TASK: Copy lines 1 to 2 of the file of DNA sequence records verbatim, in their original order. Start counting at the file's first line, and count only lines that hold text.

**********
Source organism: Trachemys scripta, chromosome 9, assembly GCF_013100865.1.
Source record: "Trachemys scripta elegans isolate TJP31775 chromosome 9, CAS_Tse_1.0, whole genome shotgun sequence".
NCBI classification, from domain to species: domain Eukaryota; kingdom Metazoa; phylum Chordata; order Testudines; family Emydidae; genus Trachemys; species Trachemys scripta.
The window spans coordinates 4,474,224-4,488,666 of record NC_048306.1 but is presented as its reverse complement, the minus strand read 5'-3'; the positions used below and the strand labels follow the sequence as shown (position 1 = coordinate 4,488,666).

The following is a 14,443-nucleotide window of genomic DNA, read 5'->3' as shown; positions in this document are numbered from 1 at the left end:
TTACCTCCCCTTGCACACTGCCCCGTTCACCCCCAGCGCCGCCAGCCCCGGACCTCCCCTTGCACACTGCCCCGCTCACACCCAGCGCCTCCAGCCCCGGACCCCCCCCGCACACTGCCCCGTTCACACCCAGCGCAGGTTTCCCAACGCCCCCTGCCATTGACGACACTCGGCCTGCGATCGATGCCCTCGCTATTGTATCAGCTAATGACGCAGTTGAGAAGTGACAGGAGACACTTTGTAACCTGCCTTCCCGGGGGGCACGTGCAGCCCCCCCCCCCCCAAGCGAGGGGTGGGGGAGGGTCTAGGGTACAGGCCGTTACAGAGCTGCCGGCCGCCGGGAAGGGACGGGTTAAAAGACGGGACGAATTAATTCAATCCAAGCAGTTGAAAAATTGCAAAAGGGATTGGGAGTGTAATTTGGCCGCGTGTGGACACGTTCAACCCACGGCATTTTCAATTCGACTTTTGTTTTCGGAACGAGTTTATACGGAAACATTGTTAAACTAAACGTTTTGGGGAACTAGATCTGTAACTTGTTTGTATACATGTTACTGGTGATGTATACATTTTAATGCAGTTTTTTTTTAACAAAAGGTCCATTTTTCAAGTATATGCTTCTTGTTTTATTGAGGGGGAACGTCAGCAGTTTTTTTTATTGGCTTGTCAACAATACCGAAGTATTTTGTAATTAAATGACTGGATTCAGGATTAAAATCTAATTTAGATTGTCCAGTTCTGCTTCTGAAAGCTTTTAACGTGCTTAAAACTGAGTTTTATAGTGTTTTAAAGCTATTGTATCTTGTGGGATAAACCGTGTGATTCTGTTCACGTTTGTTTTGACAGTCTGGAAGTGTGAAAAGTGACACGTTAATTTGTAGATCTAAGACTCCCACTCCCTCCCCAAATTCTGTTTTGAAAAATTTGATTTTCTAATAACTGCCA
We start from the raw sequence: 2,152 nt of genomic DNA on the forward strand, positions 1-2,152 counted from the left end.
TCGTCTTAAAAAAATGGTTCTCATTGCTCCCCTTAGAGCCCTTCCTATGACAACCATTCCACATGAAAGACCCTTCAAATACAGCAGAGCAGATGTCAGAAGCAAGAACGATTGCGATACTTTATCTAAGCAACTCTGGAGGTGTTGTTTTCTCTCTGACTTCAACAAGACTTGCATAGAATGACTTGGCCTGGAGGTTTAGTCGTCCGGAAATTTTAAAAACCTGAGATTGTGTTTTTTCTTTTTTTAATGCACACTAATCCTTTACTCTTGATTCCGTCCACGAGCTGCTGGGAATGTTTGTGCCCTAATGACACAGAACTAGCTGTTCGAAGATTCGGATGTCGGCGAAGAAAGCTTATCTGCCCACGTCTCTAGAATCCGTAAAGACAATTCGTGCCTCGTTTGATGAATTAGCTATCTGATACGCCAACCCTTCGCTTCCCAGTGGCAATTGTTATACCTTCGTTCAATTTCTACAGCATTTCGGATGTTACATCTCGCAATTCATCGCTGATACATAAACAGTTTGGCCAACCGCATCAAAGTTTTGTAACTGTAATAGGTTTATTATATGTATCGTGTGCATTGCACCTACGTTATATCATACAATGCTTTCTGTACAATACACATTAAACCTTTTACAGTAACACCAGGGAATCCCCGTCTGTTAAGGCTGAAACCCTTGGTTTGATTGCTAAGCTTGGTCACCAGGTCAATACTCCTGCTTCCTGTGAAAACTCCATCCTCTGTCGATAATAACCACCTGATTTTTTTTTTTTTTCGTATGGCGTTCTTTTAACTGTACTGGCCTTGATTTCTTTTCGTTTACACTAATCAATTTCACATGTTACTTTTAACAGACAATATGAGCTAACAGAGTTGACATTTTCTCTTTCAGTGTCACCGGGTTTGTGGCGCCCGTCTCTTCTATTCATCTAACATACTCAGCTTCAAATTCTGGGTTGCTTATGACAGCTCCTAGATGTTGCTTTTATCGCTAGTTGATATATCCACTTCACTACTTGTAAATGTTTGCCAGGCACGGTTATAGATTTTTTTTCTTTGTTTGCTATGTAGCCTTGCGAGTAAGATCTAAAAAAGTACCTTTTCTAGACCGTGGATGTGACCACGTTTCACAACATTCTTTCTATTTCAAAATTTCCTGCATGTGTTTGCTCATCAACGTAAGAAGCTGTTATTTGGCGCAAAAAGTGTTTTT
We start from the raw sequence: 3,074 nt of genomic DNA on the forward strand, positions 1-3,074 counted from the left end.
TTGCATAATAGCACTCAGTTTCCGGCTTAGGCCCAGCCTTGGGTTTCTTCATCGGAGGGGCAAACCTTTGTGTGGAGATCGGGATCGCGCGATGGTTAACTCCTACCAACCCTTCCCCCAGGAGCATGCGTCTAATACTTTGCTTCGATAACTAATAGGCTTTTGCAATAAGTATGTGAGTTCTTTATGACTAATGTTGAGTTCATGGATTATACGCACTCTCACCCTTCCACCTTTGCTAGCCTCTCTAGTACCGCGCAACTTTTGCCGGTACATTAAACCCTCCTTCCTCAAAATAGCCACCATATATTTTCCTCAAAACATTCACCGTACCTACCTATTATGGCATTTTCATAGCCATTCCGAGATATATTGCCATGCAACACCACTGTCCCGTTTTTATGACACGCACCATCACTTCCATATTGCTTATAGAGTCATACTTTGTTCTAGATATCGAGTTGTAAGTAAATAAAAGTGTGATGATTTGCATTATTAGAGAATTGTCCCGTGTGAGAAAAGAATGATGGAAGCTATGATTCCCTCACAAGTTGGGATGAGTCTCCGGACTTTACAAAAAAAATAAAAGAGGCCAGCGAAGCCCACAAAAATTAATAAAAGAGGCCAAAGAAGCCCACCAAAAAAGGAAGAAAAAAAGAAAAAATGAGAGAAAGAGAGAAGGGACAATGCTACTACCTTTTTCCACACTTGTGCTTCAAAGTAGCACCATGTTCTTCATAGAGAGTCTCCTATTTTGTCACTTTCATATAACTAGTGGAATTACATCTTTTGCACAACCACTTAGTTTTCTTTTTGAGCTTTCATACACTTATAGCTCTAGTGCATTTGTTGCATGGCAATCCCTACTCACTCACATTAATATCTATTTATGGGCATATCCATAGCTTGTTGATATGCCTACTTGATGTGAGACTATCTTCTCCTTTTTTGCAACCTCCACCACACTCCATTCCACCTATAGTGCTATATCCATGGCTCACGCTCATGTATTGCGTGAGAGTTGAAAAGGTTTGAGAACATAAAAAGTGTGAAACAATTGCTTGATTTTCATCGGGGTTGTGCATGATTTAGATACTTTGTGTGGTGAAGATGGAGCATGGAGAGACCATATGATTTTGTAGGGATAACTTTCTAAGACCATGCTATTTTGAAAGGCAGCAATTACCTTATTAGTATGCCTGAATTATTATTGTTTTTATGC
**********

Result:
Source organism: Trachemys scripta, chromosome 9, assembly GCF_013100865.1.
Source record: "Trachemys scripta elegans isolate TJP31775 chromosome 9, CAS_Tse_1.0, whole genome shotgun sequence".